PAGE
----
Pulled from Technet
This topic includes information about upgrading to Windows Server® 2016 from a variety of previous operating systems using a variety of methods.
The process of moving to Windows Server 2016 might vary greatly depending on which operating system you are starting with and the pathway you take. We use the following terms to distinguish among different actions, any of which could be involved in a new Windows Server 2016 deployment.
- Installation is the basic concept of getting the new operating system on your hardware. Specifically, a clean installation requires deleting the previous operating system. For information about installing Windows Server 2016, see System Requirements and Installation Information for Windows Server 2016. For information about installing other versions of Windows Server, see Windows Server Installation and Upgrade.
- Migration means moving from your existing operating system to Windows Server 2016 by transferring to a different set of hardware or virtual machine. Migration, which might vary considerably depending on the server roles you have installed, is discussed in detail at Windows Server Installation, Upgrade, and Migration.
- Cluster OS Rolling Upgrade is a new feature in Windows Server 2016 that enables an administrator to upgrade the operating system of the cluster nodes from Windows Server 2012 R2 to Windows Server 2016 without stopping the Hyper-V or the Scale-Out File Server workloads. This feature allows you to avoid downtime which could impact Service Level Agreements. This new feature is discussed in more detail at Cluster operating system rolling upgrade.
- License conversion In some operating system releases, you can convert a particular edition of the release to another edition of the same release in a single step with a simple command and the appropriate license key. We call this “license conversion.” For example, if you are running Windows Server 2016 Standard, you can convert it to Windows Server 2016 Datacenter.
- Upgrade means moving from your existing operating system release to a more recent release while staying on the same hardware. (This is sometimes called “in-place” upgrade.) For example, if your server is running Windows Server 2012, or Windows Server 2012 R2, you can upgrade it to Windows Server 2016. You can upgrade from an evaluation version of the operating system to a retail version, from an older retail version to a newer version, or, in some cases, from a volume-licensed edition of the operating system to an ordinary retail edition.
Upgrade works best in virtual machines where specific OEM hardware drivers are not needed for a successful upgrade.
For releases of Windows Server 2016 prior to 14393.0.161119-1705.RS1_REFRESH, you can only perform conversion from evaluation to retail with Windows Server 2016 that has been installed by using the Desktop Experience option (not the Server Core option). Starting with version 14393.0.161119-1705.RS1_REFRESH and later releases, you can convert evaluation editions to retail regardless of the installation option used.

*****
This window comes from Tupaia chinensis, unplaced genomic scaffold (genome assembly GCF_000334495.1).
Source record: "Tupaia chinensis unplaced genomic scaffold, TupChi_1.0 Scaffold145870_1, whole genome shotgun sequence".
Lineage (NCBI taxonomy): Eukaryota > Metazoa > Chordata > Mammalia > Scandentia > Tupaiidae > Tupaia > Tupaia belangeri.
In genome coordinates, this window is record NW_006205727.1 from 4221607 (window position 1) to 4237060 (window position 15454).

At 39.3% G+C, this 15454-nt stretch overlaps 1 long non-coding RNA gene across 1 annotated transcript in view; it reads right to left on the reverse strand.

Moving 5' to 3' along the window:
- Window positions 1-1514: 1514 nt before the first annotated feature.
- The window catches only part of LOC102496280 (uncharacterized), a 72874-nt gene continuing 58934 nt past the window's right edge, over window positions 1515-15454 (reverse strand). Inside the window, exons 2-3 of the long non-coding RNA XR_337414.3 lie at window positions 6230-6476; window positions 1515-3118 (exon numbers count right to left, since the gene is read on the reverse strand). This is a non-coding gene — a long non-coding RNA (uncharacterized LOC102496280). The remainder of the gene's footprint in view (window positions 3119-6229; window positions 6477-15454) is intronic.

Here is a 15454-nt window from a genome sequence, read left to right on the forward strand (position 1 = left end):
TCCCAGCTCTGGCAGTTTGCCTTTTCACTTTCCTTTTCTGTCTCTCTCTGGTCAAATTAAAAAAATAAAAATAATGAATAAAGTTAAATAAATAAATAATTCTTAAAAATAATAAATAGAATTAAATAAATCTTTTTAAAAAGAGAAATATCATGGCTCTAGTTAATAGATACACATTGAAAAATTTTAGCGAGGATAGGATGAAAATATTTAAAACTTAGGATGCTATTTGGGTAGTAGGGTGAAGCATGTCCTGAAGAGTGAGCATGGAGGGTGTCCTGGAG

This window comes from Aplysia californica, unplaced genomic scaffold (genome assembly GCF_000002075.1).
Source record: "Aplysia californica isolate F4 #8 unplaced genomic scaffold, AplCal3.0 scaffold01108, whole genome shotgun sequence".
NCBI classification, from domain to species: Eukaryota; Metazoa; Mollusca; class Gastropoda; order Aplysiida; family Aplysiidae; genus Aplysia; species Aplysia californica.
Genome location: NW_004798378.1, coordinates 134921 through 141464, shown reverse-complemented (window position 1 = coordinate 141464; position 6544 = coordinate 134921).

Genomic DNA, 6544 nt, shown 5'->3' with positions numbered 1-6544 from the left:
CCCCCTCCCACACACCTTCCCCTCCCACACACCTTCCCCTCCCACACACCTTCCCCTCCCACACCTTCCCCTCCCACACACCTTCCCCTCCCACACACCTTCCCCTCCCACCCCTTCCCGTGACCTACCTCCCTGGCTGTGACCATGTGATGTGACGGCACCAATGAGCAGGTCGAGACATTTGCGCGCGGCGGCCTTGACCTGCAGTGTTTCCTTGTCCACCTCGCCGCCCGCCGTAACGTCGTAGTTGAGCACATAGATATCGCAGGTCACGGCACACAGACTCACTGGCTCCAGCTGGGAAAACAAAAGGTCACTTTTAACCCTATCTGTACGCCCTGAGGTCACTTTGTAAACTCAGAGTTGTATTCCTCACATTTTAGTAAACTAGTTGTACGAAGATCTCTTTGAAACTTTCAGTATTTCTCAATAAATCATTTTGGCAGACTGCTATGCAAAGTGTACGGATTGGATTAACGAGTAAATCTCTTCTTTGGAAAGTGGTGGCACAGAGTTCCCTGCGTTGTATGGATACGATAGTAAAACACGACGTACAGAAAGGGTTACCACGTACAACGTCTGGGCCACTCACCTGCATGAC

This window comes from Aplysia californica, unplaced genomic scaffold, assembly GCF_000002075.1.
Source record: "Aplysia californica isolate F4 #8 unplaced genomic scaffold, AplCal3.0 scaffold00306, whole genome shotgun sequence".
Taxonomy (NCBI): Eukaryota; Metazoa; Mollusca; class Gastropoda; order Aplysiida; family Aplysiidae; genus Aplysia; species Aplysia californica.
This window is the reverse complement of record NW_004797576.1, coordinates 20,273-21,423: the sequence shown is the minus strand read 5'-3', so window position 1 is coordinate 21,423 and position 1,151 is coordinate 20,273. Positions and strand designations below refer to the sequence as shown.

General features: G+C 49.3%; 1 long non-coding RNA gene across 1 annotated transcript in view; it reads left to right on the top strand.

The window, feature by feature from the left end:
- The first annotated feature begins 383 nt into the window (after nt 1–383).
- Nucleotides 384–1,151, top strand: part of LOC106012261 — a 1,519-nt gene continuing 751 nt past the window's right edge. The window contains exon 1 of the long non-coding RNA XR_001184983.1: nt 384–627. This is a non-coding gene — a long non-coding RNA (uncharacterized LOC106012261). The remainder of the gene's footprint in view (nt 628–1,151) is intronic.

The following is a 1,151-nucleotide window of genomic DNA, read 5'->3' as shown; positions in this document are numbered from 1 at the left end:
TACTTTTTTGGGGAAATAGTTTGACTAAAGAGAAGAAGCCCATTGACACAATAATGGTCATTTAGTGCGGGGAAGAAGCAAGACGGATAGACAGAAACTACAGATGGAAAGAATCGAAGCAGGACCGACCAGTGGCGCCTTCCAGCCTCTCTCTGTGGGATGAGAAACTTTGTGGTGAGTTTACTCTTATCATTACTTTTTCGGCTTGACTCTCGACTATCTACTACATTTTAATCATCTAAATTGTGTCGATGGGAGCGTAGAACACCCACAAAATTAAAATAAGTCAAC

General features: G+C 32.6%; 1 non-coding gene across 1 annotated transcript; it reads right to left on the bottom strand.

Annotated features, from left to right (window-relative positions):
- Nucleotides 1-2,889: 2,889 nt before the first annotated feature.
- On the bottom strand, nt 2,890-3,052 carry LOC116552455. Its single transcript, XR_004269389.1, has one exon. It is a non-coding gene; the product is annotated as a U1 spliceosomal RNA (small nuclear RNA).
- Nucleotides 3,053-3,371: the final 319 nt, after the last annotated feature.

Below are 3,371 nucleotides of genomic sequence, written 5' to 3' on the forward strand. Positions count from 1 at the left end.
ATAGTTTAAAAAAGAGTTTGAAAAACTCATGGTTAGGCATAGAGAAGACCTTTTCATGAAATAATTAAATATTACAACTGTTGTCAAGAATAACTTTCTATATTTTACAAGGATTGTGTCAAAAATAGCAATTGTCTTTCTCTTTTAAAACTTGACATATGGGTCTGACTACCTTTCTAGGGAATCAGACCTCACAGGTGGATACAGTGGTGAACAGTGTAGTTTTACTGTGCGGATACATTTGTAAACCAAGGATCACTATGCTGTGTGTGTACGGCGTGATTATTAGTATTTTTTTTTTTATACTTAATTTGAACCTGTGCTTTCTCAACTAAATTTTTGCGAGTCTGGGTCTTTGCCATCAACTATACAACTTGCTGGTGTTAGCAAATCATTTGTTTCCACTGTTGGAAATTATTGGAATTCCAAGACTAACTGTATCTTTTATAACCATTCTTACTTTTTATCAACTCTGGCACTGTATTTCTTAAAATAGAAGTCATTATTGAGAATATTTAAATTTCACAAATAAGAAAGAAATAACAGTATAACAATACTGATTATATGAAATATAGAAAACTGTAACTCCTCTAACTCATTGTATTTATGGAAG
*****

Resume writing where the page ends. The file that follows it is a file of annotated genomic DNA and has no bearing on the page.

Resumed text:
If your server uses NIC Teaming, disable NIC Teaming prior to upgrade, and then re-enable it after upgrade is complete. See NIC Teaming Overview for details.
Upgrading previous retail versions of Windows Server to Windows Server 2016
The table below briefly summarizes which already licensed (that is, not evaluation) Windows operating systems can be upgraded to which editions of Windows Server 2016.
Note the following general guidelines for supported paths:
- Upgrades from 32-bit to 64-bit architectures are not supported. All editions of Windows Server 2016 are 64-bit only.
- Upgrades from one language to another are not supported.
- If the server is a domain controller, see Upgrade Domain Controllers to Windows Server 2012 R2 and Windows Server 2012 for important information.
- Upgrades from pre-release versions (previews) of Windows Server 2016 are not supported. Perform a clean installation to Windows Server 2016.
- Upgrades that switch from a Server Core installation to a Server with a Desktop installation (or vice versa) are not supported.
- Upgrades from a previous Windows Server installation to an evaluation copy of Windows Server are not supported. Evaluation versions should be installed as a clean installation.
If you do not see your current version in the left column, upgrading to this release of Windows Server 2016 is not supported.
If you see more than one edition in the right column, upgrading to either edition from the same starting version is supported.
|If you are running this edition:||You can upgrade to these editions:|
|Windows Server 2012 Standard||Windows Server 2016 Standard or Datacenter|
|Windows Server 2012 Datacenter||Windows Server 2016 Datacenter|
|Windows Server 2012 R2 Standard||Windows Server 2016 Standard or Datacenter|
|Windows Server 2012 R2 Datacenter||Windows Server 2016 Datacenter|
|Windows Server 2012 R2 Essentials||Windows Server 2016 Essentials|
|Windows Storage Server 2012 Standard||Windows Storage Server 2016 Standard|
|Windows Storage Server 2012 Workgroup||Windows Storage Server 2016 Workgroup|